In association with heise online

19 June 2009, 20:33

UAC in Windows 7 still porous

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Microsoft is again having to focus its attention on the vulnerability in user account control (UAC) in the beta version of Windows 7, supposedly fixed back in February. A revised exploit means that it is still possible to obtain administrator privileges on a system, without a UAC prompt requiring user confirmation being displayed. Attackers could exploit this to embed malware deep within a system – exactly what UAC is actually supposed to prevent.

Window 7 UAC exploit
Zoom The exploit can test different scenarios to see when UAC is activated
Microsoft has made efforts to substantially reduce the number of UAC security queries in Windows 7 compared to Vista. To achieve this, the company has introduced a number of interim levels in which Windows automatically waves through system changes made by programs. In the beta version of Windows 7, however, security experts demonstrated that a malicious script could exploit this to deactivate UAC with no user interaction. Swiftly followed by a demonstration of how a program could obtain unlimited administrator privileges for its own activities.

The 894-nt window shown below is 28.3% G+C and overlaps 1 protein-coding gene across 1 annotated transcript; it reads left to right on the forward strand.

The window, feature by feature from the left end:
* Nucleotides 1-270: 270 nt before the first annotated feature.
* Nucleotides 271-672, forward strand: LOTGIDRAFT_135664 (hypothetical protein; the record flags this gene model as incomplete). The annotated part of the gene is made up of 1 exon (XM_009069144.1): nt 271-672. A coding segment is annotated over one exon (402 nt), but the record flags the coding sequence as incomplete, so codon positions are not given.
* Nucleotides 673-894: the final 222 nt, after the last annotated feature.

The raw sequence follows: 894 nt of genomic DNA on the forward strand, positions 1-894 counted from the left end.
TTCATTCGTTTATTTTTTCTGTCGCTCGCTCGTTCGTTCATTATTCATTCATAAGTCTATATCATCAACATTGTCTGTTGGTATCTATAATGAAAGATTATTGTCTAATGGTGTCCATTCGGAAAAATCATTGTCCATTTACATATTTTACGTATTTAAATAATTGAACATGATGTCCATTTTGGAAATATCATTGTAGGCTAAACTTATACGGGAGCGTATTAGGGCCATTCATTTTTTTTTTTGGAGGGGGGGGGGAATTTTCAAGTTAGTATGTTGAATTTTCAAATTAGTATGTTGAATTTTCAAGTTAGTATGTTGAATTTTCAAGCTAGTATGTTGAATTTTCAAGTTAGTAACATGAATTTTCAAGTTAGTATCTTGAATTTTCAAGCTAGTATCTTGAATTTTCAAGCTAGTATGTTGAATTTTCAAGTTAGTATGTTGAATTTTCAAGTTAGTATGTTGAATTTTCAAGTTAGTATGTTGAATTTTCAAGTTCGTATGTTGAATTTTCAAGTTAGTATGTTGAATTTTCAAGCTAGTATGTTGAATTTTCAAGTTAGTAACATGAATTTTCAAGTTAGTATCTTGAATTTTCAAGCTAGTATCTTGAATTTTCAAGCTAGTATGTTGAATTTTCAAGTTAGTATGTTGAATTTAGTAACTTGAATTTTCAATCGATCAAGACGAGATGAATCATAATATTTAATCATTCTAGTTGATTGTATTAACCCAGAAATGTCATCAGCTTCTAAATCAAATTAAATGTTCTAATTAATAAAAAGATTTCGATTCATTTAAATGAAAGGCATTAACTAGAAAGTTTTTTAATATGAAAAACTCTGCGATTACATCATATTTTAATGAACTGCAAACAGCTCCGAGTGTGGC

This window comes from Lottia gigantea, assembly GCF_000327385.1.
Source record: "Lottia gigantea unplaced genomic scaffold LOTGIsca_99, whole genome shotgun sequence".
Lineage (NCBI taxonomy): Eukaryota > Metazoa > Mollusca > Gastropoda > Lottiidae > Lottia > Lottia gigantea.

Microsoft initially denied that this represented a security problem, stating that UAC was, in fact, designed to work that way. However, their resistance rapidly crumbled and the software giant soon announced that it was revising UAC. Although the old attack no longer works in RC1, the new exploit now published shows that the problem has only superficially been dealt with. A quick test by the heise Security editorial team showed that it was still possible to bring up a command prompt with administrator privileges, without triggering a UAC prompt. The exploit utilises DLL injection into unprivileged running processes, such as explorer.exe and taskhost.exe.

Windows 7 UAC
Zoom In Windows 7, users can set when applications request authorisation
Microsoft has reportedly been informed of the problem and is examining whether a response is required. Certainly if the company wants to hit the RTM (release to manufacturing) milestone in the second half of July, it's going to have to get its skates on. Blogger Long Zengh has published a video which illustrates the UAC problems on his website.

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